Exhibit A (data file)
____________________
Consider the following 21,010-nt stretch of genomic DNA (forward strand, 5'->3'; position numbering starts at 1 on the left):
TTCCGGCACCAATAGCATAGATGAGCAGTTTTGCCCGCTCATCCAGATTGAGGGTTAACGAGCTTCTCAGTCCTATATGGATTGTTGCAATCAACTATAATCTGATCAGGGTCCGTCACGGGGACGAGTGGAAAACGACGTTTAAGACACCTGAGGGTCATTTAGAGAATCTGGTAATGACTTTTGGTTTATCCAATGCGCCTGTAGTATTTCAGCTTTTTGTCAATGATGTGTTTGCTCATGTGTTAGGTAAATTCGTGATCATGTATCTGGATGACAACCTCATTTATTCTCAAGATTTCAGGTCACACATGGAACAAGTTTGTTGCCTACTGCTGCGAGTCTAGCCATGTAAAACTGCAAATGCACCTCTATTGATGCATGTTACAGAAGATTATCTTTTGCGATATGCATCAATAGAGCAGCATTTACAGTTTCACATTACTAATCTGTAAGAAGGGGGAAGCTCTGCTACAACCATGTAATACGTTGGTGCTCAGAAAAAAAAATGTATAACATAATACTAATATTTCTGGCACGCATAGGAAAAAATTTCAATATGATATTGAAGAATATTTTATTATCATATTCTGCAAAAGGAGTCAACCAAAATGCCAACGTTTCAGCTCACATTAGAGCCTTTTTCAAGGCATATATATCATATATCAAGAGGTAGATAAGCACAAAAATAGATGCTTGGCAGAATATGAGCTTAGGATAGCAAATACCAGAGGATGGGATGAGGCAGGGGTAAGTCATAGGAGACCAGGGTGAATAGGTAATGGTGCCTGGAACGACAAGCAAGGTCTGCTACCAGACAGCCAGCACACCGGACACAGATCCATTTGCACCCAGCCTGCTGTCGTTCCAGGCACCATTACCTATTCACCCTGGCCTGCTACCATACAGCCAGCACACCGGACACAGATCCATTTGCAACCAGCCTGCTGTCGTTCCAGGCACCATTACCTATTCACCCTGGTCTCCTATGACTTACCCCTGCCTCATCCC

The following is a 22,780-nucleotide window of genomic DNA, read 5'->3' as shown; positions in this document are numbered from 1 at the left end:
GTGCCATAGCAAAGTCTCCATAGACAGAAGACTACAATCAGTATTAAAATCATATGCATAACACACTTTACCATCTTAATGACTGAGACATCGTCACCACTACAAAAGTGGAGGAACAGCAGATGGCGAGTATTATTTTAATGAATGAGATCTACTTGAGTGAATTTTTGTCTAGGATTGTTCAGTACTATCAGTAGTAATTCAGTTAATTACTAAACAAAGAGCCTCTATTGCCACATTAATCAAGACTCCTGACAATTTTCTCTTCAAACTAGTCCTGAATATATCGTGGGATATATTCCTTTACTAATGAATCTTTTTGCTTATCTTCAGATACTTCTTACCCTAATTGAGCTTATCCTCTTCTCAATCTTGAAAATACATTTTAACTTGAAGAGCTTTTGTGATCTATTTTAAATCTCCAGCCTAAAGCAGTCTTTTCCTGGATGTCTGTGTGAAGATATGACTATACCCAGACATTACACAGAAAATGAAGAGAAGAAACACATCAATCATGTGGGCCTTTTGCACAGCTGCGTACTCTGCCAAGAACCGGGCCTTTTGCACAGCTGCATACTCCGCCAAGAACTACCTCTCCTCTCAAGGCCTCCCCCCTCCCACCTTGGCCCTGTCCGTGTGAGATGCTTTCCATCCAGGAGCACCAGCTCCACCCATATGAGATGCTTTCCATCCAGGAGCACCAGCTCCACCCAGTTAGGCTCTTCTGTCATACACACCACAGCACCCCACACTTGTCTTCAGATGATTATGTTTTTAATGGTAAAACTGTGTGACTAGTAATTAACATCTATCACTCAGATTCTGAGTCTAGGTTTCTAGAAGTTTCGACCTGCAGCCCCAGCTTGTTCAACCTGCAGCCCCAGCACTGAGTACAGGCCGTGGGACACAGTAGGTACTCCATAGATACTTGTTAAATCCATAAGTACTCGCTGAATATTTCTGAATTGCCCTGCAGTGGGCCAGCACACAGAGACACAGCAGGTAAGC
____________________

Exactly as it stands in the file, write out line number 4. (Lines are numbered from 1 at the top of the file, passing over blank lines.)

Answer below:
GTGCCATAGCAAAGTCTCCATAGACAGAAGACTACAATCAGTATTAAAATCATATGCATAACACACTTTACCATCTTAATGACTGAGACATCGTCACCACTACAAAAGTGGAGGAACAGCAGATGGCGAGTATTATTTTAATGAATGAGATCTACTTGAGTGAATTTTTGTCTAGGATTGTTCAGTACTATCAGTAGTAATTCAGTTAATTACTAAACAAAGAGCCTCTATTGCCACATTAATCAAGACTCCTGACAATTTTCTCTTCAAACTAGTCCTGAATATATCGTGGGATATATTCCTTTACTAATGAATCTTTTTGCTTATCTTCAGATACTTCTTACCCTAATTGAGCTTATCCTCTTCTCAATCTTGAAAATACATTTTAACTTGAAGAGCTTTTGTGATCTATTTTAAATCTCCAGCCTAAAGCAGTCTTTTCCTGGATGTCTGTGTGAAGATATGACTATACCCAGACATTACACAGAAAATGAAGAGAAGAAACACATCAATCATGTGGGCCTTTTGCACAGCTGCGTACTCTGCCAAGAACCGGGCCTTTTGCACAGCTGCATACTCCGCCAAGAACTACCTCTCCTCTCAAGGCCTCCCCCCTCCCACCTTGGCCCTGTCCGTGTGAGATGCTTTCCATCCAGGAGCACCAGCTCCACCCATATGAGATGCTTTCCATCCAGGAGCACCAGCTCCACCCAGTTAGGCTCTTCTGTCATACACACCACAGCACCCCACACTTGTCTTCAGATGATTATGTTTTTAATGGTAAAACTGTGTGACTAGTAATTAACATCTATCACTCAGATTCTGAGTCTAGGTTTCTAGAAGTTTCGACCTGCAGCCCCAGCTTGTTCAACCTGCAGCCCCAGCACTGAGTACAGGCCGTGGGACACAGTAGGTACTCCATAGATACTTGTTAAATCCATAAGTACTCGCTGAATATTTCTGAATTGCCCTGCAGTGGGCCAGCACACAGAGACACAGCAGGTAAGC